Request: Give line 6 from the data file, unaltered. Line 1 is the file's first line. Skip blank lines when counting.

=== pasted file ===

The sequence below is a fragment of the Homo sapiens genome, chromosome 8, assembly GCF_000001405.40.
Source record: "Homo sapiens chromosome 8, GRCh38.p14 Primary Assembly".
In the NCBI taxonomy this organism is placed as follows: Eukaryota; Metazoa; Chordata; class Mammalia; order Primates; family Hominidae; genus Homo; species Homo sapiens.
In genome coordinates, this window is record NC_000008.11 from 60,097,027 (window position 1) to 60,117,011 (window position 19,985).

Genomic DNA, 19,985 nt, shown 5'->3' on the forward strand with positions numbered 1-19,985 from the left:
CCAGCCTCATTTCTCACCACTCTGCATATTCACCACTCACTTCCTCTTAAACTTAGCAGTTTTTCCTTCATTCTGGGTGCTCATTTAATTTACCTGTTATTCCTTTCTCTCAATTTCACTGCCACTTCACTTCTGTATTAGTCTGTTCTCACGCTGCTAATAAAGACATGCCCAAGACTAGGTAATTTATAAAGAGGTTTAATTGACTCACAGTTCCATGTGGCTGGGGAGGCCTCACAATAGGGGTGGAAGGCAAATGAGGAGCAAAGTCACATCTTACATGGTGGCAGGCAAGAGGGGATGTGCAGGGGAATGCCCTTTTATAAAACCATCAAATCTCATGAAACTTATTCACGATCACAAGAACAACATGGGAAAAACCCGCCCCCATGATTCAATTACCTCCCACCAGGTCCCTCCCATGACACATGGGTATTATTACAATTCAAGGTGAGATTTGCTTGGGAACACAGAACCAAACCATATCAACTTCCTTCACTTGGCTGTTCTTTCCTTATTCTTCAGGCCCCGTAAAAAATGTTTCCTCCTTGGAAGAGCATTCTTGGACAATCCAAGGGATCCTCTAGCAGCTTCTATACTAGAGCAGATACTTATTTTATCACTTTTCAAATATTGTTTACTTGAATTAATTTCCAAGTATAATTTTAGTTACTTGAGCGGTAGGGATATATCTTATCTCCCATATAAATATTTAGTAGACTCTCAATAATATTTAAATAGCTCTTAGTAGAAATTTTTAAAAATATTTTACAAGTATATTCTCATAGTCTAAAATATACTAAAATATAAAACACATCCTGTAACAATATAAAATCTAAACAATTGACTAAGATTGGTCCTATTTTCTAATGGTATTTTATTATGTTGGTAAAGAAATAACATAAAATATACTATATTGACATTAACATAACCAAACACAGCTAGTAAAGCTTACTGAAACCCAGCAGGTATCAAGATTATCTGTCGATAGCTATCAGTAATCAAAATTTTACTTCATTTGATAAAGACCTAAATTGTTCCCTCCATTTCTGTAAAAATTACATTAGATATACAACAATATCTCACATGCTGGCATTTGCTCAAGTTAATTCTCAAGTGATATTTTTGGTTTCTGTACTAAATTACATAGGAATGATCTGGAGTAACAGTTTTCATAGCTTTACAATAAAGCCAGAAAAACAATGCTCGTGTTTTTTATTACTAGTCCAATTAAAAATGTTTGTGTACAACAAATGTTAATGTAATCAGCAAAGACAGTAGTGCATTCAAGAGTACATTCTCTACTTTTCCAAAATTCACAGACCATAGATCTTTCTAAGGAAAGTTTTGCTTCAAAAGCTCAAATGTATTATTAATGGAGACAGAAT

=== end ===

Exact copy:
CCAGCCTCATTTCTCACCACTCTGCATATTCACCACTCACTTCCTCTTAAACTTAGCAGTTTTTCCTTCATTCTGGGTGCTCATTTAATTTACCTGTTATTCCTTTCTCTCAATTTCACTGCCACTTCACTTCTGTATTAGTCTGTTCTCACGCTGCTAATAAAGACATGCCCAAGACTAGGTAATTTATAAAGAGGTTTAATTGACTCACAGTTCCATGTGGCTGGGGAGGCCTCACAATAGGGGTGGAAGGCAAATGAGGAGCAAAGTCACATCTTACATGGTGGCAGGCAAGAGGGGATGTGCAGGGGAATGCCCTTTTATAAAACCATCAAATCTCATGAAACTTATTCACGATCACAAGAACAACATGGGAAAAACCCGCCCCCATGATTCAATTACCTCCCACCAGGTCCCTCCCATGACACATGGGTATTATTACAATTCAAGGTGAGATTTGCTTGGGAACACAGAACCAAACCATATCAACTTCCTTCACTTGGCTGTTCTTTCCTTATTCTTCAGGCCCCGTAAAAAATGTTTCCTCCTTGGAAGAGCATTCTTGGACAATCCAAGGGATCCTCTAGCAGCTTCTATACTAGAGCAGATACTTATTTTATCACTTTTCAAATATTGTTTACTTGAATTAATTTCCAAGTATAATTTTAGTTACTTGAGCGGTAGGGATATATCTTATCTCCCATATAAATATTTAGTAGACTCTCAATAATATTTAAATAGCTCTTAGTAGAAATTTTTAAAAATATTTTACAAGTATATTCTCATAGTCTAAAATATACTAAAATATAAAACACATCCTGTAACAATATAAAATCTAAACAATTGACTAAGATTGGTCCTATTTTCTAATGGTATTTTATTATGTTGGTAAAGAAATAACATAAAATATACTATATTGACATTAACATAACCAAACACAGCTAGTAAAGCTTACTGAAACCCAGCAGGTATCAAGATTATCTGTCGATAGCTATCAGTAATCAAAATTTTACTTCATTTGATAAAGACCTAAATTGTTCCCTCCATTTCTGTAAAAATTACATTAGATATACAACAATATCTCACATGCTGGCATTTGCTCAAGTTAATTCTCAAGTGATATTTTTGGTTTCTGTACTAAATTACATAGGAATGATCTGGAGTAACAGTTTTCATAGCTTTACAATAAAGCCAGAAAAACAATGCTCGTGTTTTTTATTACTAGTCCAATTAAAAATGTTTGTGTACAACAAATGTTAATGTAATCAGCAAAGACAGTAGTGCATTCAAGAGTACATTCTCTACTTTTCCAAAATTCACAGACCATAGATCTTTCTAAGGAAAGTTTTGCTTCAAAAGCTCAAATGTATTATTAATGGAGACAGAAT